As HumanProgress.org shows, in almost every sphere of life, and for almost all people on earth, life is better, more prosperous, healthier, and more peaceful than at any time in history. The gains, however, are not evenly distributed, with the citizens of some countries racing ahead, while those in others, such as Venezuela, hurtle backwards. The evidence from around the globe and over many decades shows unequivocally that life for ordinary people, particularly the poor, is vastly better in freer countries than in less-free countries. When it comes to human progress, it turns out policies and the institutions of a free society matter a great deal.
Growing up in South Africa during the 1970s and 80s, as I did, gave me insights into what happens when people are unable to exert their will and imaginations for their own benefit. The Apartheid South African government was anti-Communist, and so many presume that it was in favor of free markets. This is far from true. Although South Africa’s Apartheid economy was free for some, it was heavily regulated by the state and most of the population was not allowed to own property or businesses and the government dictated where they could live, where they could eat, whom they could marry, and where they could travel.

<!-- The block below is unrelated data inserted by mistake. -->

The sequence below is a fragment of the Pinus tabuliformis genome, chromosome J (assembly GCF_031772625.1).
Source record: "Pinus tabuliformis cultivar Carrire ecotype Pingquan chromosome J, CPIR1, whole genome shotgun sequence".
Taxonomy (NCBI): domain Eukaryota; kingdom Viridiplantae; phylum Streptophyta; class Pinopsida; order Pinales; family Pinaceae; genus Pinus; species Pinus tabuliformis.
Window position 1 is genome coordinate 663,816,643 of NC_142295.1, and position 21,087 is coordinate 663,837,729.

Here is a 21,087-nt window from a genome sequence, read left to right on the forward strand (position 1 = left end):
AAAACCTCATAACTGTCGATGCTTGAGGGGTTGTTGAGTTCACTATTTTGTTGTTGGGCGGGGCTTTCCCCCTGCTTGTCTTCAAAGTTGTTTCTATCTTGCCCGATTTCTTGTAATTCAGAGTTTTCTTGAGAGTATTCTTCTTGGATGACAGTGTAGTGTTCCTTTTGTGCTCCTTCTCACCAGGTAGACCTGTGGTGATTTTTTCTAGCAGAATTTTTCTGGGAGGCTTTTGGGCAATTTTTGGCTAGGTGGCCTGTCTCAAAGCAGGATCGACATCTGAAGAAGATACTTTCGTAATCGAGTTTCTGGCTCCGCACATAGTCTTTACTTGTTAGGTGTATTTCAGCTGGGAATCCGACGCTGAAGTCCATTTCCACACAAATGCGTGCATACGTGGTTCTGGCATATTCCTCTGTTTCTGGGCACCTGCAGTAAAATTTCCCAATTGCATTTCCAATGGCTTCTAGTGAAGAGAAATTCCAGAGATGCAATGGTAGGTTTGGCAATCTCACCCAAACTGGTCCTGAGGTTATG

Thankfully those pernicious race-based laws were ended in the late 1980s and 90s, automatically improving South Africa’s economic freedom and in so doing lifting the fortunes of millions of people. These gains, however, have been eroded as South Africa’s government has steadily grown over the past twenty years, inserting itself into all areas of public and private life, dampening growth and stunting the aspirations of all people. With unemployment officially around 25 percent, there are children growing up in South Africa whose parents have never had a job and have no prospect of ever being productively employed. In response to the rising anger that comes from frustrated ambitions, South Africa’s leftist ruling party, the African National Congress, could have liberalized and lifted the dead hand of government from the economy. Regrettably, it has chosen to double down and recently voted to expropriate land without compensation.
No sane person believes trashing property rights will improve the lives of South Africa’s neediest. Just to the north, the government of Zimbabwe tried the same experiment and destroyed the economy, leading to an exodus of that country’s most skilled and dynamic people. Given these developments, it is enormously gratifying that this year’s winner of the Julian Simon Award is Hernando de Soto (pictured above), whose work around the world to define, allocate, and defend property rights has lifted millions out of poverty. Human flourishing is almost impossible without property rights and the rule of law, and so before millions of poor people around the world are able to realize Julian Simon’s optimistic vision, they need Hernando de Soto to defend their rights. De Soto has been one of the most eloquent and effective defenders of the institutions that make human achievement possible, and there are few more deserving people worthy of the Julian Simon Award.
Richard Tren is the 2009 Julian L. Simon Memorial Awardee and co-founder of Africa Fighting Malaria.